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Finding Small Stories in the Midst of a Book
on May 20, 2009
He's sitting in a hut with mysterious men and I wonder if his throat is about to be slit. One rainy night in West Java, counterinsurgency specialist Dave Kilcullen meets a pair of possible Al-Qaida agents. As he writes, "I never discovered who the two Arabs were... Perhaps they were just students--students who travel by night, with long knives, dropping in uninvited on foreign researchers to quiz them on Arab-Israeli politics..."
So opens Kilcullen's *The Accidental Guerilla*. Fresh from his stint as "the Senior Counterinsurgency Advisor to General Petraeus in Iraq", the Australia veteran gives us his theory of counterinsurgency.
You're not-so-humble narrator is a military veteran too. I served four years on an amphibious warfare ship, occasionally supporting counterterror ops. In the aftermath of 9/11, I served Navy Security Force, assisting various people in counterinsurgency training, when I wasn't protecting assets bound for Afghanistan.
*The Accidental Guerilla* is better sourced, and includes more believable anecdotes, than past military science books I've read. So Kilcullen's arguments appeal to me--and probably a lot of other people. Both Afghanistan and Iraq started out so swell--like a Sir Ridley Scott or William Wallace movie. But neither Al-Qaida, the Taliban, or the Ba'athists had been defeated--they simply stepped aside of our juggernaut, then punched it in the side of the head. With this embarrassment, Westerners seem interested in other approaches.
Granted, there's plenty of folk who still like Sheriff Bush and his hang-`em-high approach to counterinsurgency. Kilcullen's approach is not a field manual for soldiers. Kilcullen's solutions aren't sexy. They don't offer lucrative nation-building contracts. You can't make a funbudumb video game out of this book (a game that's fun, but dumb). Finally, the crusaders amongst us believe that the best way to battle terrorists is to become them.
Ya gotta talk in their terms, to their needs. Kilcullen fails this in three ways.
First, the audience for this book is not clear. Too dense for lay readers, too light for academic readers, and too short overall. As other reviewers have pointed out, *The Accidental Guerilla* reads more like an abstract for executives who don't want to plow through a phone book report--such as a Commander-in-Chief, a Secretary of Defense, or a Director of Central Intelligence. Yet it lacks the graphs, charts, transcripts, and references to unclassified or redacted sources of a serious G-man report. Likewise, it contains way more jargon and assumptions of familiarity than a pop military reader will need or want.
That last bit was the killer for me. Like Darwin's *On the Origins of Species*, this is a concise and beautifully written work. And like *Origins*, few people will be able to actually read through it. Kilcullen writes in a dry and semi-complex grammatical structure; chock full of ACRONYMS, abbv, and institutional terminology; meandering along conceptual asides dotted with footnotes (and often ending or interrupted by parenthetical elaborations). Hulk no like!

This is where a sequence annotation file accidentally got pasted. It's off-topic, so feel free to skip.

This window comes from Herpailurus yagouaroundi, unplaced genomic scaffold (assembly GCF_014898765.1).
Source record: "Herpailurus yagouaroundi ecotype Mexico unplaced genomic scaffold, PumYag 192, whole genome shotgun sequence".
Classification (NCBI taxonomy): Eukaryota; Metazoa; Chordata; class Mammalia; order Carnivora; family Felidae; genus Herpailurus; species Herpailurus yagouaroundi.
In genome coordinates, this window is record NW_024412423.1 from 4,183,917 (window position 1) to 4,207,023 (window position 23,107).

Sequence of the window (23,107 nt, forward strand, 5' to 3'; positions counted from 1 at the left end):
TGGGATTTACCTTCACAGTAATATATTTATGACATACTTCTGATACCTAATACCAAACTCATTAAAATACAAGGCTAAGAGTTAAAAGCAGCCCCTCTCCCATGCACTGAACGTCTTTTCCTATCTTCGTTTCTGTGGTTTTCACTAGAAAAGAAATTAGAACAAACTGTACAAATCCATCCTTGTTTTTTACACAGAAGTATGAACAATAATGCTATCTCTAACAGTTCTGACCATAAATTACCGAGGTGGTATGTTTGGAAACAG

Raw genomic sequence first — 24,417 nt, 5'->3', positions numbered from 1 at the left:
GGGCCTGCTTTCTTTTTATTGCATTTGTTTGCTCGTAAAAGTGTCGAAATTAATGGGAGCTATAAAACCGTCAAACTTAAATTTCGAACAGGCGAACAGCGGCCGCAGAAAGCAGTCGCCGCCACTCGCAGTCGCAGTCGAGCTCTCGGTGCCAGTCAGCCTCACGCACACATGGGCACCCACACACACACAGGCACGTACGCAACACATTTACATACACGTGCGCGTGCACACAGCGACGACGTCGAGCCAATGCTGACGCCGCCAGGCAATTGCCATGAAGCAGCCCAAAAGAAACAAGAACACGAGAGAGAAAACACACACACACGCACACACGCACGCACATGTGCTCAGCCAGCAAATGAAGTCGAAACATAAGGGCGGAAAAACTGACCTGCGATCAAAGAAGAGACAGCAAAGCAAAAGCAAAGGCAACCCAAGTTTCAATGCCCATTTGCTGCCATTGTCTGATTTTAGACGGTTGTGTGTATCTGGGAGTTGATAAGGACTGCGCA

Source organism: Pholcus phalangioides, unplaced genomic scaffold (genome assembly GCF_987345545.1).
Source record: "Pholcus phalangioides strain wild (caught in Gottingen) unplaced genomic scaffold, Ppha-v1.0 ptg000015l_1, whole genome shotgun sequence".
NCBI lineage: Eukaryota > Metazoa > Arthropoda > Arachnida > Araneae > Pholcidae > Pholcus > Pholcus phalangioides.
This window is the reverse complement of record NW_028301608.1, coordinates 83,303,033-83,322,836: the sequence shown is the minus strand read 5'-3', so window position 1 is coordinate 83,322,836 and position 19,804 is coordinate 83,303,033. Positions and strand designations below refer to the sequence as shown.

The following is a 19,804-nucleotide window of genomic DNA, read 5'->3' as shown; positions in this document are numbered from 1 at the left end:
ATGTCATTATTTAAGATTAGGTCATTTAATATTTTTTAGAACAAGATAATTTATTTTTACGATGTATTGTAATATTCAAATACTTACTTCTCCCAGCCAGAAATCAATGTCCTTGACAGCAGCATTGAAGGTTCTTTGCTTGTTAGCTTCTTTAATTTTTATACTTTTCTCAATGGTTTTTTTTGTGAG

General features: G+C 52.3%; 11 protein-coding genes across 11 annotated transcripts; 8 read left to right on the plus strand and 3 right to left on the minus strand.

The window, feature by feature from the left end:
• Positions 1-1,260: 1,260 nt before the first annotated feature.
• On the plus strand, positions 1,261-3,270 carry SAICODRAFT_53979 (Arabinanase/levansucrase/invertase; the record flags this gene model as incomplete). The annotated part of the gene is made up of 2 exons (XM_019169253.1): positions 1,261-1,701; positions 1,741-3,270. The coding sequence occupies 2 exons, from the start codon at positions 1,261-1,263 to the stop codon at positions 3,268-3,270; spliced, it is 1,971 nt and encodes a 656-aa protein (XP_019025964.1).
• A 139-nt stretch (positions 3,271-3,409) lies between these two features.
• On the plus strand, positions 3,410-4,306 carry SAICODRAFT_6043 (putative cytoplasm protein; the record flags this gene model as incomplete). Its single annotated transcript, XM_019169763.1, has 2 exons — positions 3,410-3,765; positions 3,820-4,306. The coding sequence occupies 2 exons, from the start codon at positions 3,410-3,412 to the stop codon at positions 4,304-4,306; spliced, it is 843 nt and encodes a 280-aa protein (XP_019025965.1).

I understand every word he's saying, but I gotta be honest, I can't get past his four models of the modern threat environment without falling asleep in the bathtub. And that stuff is just in the first 26 pages. Equally irritating is that Kilcullen clearly has a personal language for his subject, but he doesn't consistently define his own terms. While he illustrates the "takfiri" movement throughout the book, I had to go all the way to the endnotes just to get an approximation of a complete definition. Takfiri is a core concept to be denoted in body text--not notes. So Kilcullen's second failure is paucity of engaging prose.
Once the book breaks past the blocks of thesis, it moves swiftly in the anecdotes. One of the big things I hammered Dave Grossman's *On Killing* about was that he kept regurgitating other people's work. Kilcullen actually provides excerpts of his own after-action diary. As he worked alongside heavyweights in Iraq, his own adventures carry weight with me.
To carry other readers, however, Kilcullen needs to address their concerns. Most of his readers already know that traditional counter-insurgency failed, alongside big field military ops. The readers he needs to persuade are the John McClanes and John Waynes who almost put John McCain in the White House (oh, and don't forget that classic asymmetrical warrior, John Rambo). These voters still treat our enemies as a homogenous horde of killbots, who need to be bombed into pieces for peace. Then there are Army vets and spouses I've met, who feel that General Petraeus's methods increased deployment turnarounds, resulting in added harm to soldiers and their families. These people may or may not believe the stress was worth the rewards.
So whether chickenhawks or the real thing, if you don't address these folks, you lose before you begin. Kilcullen's third failure is preaching to a choir.
The simplest solution to all three problems is simply to make the entire book read like his prologue and field notes. Tense, exciting, and yet smart and educated. If Kilcullen gets the chance, I recommend he write a whole new version down the line, making it read like a novel. You can give us the facts, sir, but not just the facts.